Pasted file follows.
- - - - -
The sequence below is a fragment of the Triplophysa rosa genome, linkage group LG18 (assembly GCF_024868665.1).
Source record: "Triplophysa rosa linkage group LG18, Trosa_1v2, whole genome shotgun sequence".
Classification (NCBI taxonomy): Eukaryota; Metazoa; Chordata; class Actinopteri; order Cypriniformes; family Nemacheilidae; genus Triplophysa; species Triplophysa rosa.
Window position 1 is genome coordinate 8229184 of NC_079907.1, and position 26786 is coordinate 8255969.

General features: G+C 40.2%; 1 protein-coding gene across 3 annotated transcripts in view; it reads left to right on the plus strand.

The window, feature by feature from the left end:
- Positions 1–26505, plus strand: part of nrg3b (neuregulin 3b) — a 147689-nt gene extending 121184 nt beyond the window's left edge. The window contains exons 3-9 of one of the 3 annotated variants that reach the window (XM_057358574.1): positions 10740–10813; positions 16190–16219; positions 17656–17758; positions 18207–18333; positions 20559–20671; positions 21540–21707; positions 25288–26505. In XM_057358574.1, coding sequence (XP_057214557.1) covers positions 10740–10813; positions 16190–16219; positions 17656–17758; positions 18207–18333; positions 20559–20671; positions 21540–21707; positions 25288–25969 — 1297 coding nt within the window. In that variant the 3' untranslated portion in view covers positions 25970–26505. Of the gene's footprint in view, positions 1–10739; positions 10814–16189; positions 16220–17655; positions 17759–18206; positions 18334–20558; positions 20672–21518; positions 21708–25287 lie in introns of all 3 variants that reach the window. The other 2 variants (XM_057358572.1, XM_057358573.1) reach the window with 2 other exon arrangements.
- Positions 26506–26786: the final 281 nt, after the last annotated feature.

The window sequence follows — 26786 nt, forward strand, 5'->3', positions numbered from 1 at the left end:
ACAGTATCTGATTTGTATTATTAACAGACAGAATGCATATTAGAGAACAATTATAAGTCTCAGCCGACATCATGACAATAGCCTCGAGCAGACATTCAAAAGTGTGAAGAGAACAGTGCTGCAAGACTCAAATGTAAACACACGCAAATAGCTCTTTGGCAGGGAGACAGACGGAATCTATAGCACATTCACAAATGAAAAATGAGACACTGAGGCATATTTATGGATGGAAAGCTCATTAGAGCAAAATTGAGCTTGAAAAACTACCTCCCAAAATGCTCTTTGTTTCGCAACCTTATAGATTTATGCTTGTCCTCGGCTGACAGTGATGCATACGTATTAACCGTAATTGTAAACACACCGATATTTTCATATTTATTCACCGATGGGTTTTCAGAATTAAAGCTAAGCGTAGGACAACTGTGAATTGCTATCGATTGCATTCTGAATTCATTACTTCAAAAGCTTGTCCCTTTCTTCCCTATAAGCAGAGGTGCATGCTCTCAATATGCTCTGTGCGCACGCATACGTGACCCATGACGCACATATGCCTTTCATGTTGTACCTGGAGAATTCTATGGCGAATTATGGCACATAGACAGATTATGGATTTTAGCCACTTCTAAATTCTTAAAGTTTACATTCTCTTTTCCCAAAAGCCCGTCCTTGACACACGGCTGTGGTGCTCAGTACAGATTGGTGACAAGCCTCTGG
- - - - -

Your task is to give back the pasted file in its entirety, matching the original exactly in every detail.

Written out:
The sequence below is a fragment of the Triplophysa rosa genome, linkage group LG18 (assembly GCF_024868665.1).
Source record: "Triplophysa rosa linkage group LG18, Trosa_1v2, whole genome shotgun sequence".
Classification (NCBI taxonomy): Eukaryota; Metazoa; Chordata; class Actinopteri; order Cypriniformes; family Nemacheilidae; genus Triplophysa; species Triplophysa rosa.
Window position 1 is genome coordinate 8229184 of NC_079907.1, and position 26786 is coordinate 8255969.

General features: G+C 40.2%; 1 protein-coding gene across 3 annotated transcripts in view; it reads left to right on the plus strand.

The window, feature by feature from the left end:
- Positions 1–26505, plus strand: part of nrg3b (neuregulin 3b) — a 147689-nt gene extending 121184 nt beyond the window's left edge. The window contains exons 3-9 of one of the 3 annotated variants that reach the window (XM_057358574.1): positions 10740–10813; positions 16190–16219; positions 17656–17758; positions 18207–18333; positions 20559–20671; positions 21540–21707; positions 25288–26505. In XM_057358574.1, coding sequence (XP_057214557.1) covers positions 10740–10813; positions 16190–16219; positions 17656–17758; positions 18207–18333; positions 20559–20671; positions 21540–21707; positions 25288–25969 — 1297 coding nt within the window. In that variant the 3' untranslated portion in view covers positions 25970–26505. Of the gene's footprint in view, positions 1–10739; positions 10814–16189; positions 16220–17655; positions 17759–18206; positions 18334–20558; positions 20672–21518; positions 21708–25287 lie in introns of all 3 variants that reach the window. The other 2 variants (XM_057358572.1, XM_057358573.1) reach the window with 2 other exon arrangements.
- Positions 26506–26786: the final 281 nt, after the last annotated feature.

The window sequence follows — 26786 nt, forward strand, 5'->3', positions numbered from 1 at the left end:
ACAGTATCTGATTTGTATTATTAACAGACAGAATGCATATTAGAGAACAATTATAAGTCTCAGCCGACATCATGACAATAGCCTCGAGCAGACATTCAAAAGTGTGAAGAGAACAGTGCTGCAAGACTCAAATGTAAACACACGCAAATAGCTCTTTGGCAGGGAGACAGACGGAATCTATAGCACATTCACAAATGAAAAATGAGACACTGAGGCATATTTATGGATGGAAAGCTCATTAGAGCAAAATTGAGCTTGAAAAACTACCTCCCAAAATGCTCTTTGTTTCGCAACCTTATAGATTTATGCTTGTCCTCGGCTGACAGTGATGCATACGTATTAACCGTAATTGTAAACACACCGATATTTTCATATTTATTCACCGATGGGTTTTCAGAATTAAAGCTAAGCGTAGGACAACTGTGAATTGCTATCGATTGCATTCTGAATTCATTACTTCAAAAGCTTGTCCCTTTCTTCCCTATAAGCAGAGGTGCATGCTCTCAATATGCTCTGTGCGCACGCATACGTGACCCATGACGCACATATGCCTTTCATGTTGTACCTGGAGAATTCTATGGCGAATTATGGCACATAGACAGATTATGGATTTTAGCCACTTCTAAATTCTTAAAGTTTACATTCTCTTTTCCCAAAAGCCCGTCCTTGACACACGGCTGTGGTGCTCAGTACAGATTGGTGACAAGCCTCTGG